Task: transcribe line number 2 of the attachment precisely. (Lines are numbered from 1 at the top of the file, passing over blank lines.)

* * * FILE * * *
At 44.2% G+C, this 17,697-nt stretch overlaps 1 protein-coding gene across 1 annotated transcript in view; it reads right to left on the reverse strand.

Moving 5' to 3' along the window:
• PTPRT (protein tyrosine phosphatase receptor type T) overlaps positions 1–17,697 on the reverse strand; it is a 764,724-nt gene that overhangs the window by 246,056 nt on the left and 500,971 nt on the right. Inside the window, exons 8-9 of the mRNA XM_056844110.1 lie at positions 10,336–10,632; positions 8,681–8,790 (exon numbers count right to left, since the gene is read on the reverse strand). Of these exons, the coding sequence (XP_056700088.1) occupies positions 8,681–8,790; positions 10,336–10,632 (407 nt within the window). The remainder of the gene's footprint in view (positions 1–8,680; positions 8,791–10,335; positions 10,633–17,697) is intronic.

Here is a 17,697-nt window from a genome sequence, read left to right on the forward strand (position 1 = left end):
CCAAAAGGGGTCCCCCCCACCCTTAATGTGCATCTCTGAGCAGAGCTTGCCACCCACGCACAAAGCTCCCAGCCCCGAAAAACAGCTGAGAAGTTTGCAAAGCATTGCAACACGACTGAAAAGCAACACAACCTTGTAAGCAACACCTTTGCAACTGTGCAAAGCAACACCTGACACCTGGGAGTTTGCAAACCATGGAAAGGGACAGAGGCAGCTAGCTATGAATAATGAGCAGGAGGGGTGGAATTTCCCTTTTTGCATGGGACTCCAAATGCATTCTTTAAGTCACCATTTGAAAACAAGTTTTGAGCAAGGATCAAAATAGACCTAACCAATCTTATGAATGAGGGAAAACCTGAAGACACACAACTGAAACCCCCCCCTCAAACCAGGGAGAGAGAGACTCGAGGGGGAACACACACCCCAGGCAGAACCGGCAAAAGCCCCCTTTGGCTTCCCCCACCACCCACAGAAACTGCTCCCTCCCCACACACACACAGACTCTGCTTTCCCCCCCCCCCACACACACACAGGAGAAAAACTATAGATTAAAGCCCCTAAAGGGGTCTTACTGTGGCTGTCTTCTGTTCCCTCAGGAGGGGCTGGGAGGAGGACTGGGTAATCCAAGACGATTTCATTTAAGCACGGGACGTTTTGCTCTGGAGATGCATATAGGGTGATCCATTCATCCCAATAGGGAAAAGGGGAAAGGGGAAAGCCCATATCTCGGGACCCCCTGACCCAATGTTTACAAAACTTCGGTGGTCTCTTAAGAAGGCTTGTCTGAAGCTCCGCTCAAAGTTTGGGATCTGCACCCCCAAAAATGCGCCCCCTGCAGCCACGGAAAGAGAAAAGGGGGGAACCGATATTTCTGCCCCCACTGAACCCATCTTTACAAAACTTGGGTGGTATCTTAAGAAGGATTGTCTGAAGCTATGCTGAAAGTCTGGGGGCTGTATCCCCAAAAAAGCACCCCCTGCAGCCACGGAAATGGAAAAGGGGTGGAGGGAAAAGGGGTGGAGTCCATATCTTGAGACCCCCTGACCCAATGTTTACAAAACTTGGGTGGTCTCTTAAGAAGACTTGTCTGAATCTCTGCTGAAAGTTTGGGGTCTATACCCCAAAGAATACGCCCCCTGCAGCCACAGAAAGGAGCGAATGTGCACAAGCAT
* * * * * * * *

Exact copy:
Moving 5' to 3' along the window: